I reckon that as Level 15 on Assassin’s Creed Brotherhood’s Multiplayer mode, I’m able to
give my views on the good and bad points of the Online Experience.
The premise of the multiplayer modes comes down to two different factors. How many points you can get for one kill, and how long can you hide for. These give off a certain amount of bonus points and add up at the end. The individual or team depending on the game type with the highest score at the end of the game wins. There are currently 6 different playlists live on Assassin’s Creed Brotherhood. Wanted, Manhunt, Alliance, and an Advanced Variant of the playlist which doesn’t tell you whether you enemy is above or below your position.
Wanted is an 8 player mode which puts all 8 Abstergo agents into a free for all environment in which you are given another player to hunt down and kill, whilst you have a target on your head. In theory, at the start of the game, P1 is hunting P2, P2 > P3, P3 > P4, and so on. Once you kill your target, kill a civilian or give your position away and lose chase, the computer automatically selects you a new target. The wanted playlist is possibly the only free for all playlist I would be willing to continue playing with friends, as it can never be taken personally as the selection is at random. All you are doing is hunting down a target at random.
Manhunt is a 8 player playlist currently available, pitting 2 teams of 4 against each other in a game of cat and mouse. The game takes place over 2 rounds, with each team having a go at attacking and defending. The first round has Team 1 attacking and hunting down Team 2 whilst the 2nd round has Team 2 on offence. When hunting, you have the ability to kill the enemy, but when defending you can only stun the targets in hope to escape. The tracker in Manhunt, along with alliance, allows the player to switch between targets by pressing left/right on the D-Pad to flick through. Manhunt becomes a game based around team strategy. Are you going to run along rooftops hoping to catch your enemy or are you going to be subtle and just walk behind your enemy and softly assassinate them? Are you going to stick in a pack hoping to stun the enemies one at a time? It all becomes a race to gain the most points and can become very frantic very fast.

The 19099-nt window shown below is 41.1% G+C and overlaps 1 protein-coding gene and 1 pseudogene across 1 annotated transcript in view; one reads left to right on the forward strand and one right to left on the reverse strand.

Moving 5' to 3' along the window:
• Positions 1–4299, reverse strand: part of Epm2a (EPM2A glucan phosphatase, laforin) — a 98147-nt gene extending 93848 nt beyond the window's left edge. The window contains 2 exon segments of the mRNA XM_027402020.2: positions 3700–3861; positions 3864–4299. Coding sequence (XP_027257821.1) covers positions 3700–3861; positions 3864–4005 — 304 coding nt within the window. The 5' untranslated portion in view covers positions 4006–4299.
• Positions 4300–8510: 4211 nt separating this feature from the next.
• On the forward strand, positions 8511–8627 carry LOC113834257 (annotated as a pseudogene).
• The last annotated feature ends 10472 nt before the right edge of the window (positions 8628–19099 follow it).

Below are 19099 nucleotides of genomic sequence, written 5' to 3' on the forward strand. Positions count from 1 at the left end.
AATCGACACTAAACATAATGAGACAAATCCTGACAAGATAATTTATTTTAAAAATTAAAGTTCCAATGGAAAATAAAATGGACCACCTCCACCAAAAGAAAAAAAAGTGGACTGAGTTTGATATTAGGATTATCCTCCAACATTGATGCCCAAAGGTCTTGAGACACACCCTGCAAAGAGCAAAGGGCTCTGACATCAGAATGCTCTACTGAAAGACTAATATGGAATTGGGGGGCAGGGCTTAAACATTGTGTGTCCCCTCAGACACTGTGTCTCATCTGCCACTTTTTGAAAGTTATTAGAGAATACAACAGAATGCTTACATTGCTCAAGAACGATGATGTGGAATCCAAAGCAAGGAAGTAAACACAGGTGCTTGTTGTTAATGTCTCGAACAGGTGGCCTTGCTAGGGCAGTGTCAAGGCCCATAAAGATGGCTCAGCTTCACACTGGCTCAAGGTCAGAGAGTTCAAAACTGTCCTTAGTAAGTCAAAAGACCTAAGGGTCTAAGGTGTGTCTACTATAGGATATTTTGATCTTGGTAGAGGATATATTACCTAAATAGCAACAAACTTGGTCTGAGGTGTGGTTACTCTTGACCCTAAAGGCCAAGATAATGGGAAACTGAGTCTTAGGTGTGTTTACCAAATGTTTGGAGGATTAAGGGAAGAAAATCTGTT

Alliance is the 6 player multi-team playlist, in essence, Wanted with a partner. The game takes place over 2 rounds of 5 minutes long. Team 1 hunts Team 2, Team 2 hunts Team 3, Team 3 hunts Team 1. The overall of this game type is great, but can become a bit dull if you’re hunting a team with either a really good or selfish teammate or keep running into your pursuers quite often.
Brotherhood uses a levelling up system of Experience points, that can be earned in games by doing specific actions or challenges within a matchmaking game. These can range from performing multi-kills, performing an assassination from within a hay bale or even as much as hiding in a crowd of people. After a game has finished, your EXP. is listed and detailed on-screen, with at time of writing, the most I have ever picked up post game is just short of 5000 EXP, after a game of Manhunt.
I find the maps on offer amazing, I really do. They seem to be overall some of the best maps I’ve played an online game on. With so many corridors and paths it can be hard to tell which way is the best to attack your enemy from. On the maps themselves there are AI, that resemble the multiplayer models you can choose from, with my personal choice being “the Courtesan”, but these also include “the Executioner”, “the Barber”, and “Harlequin”.
The HUD is a very important part of a multiplayer game, and the HUD in Brotherhood is an example of how should be done right. Your character model is in the centre of the screen, bottom left is your perks that can be activated with each the shoulder buttons, these can vary from added Sprint for 5 seconds or a 90 second to reload pistol. Top right of your screen is your target, who you’re hunting down. How close you are can be gauged from the compass in the bottom middle of your screen. When your target is by you, the compass fills up, and goes down when you are further away, but shows you the direction in which they are. When they are in your sights, the compass glows and the blue bar almost turns to white. The centre circle of the compass tells you whether the target is above or below you. In the advanced game modes, this feature is turned off.
Brotherhood’s multiplayer mode is one that I know I’ll be spending much of 2011 playing and enjoying. With only a few down points such as the fact that some people’s connection allow them to get the kill before I stun them, or that occasionally the ability for me to connect to a couple of the games is lost, that shouldn’t detract from the overall game, as it one of the most solid multiplayer games of the last 12 months. The incentive to reach level 50 and unlock more perks and character models that I’ll go over at a later date, once I unlock more and progress deeper into the online experience. Until then, I highly recommend Assassin’s Creed Brotherhood, for both the offline single player story and for the online experience.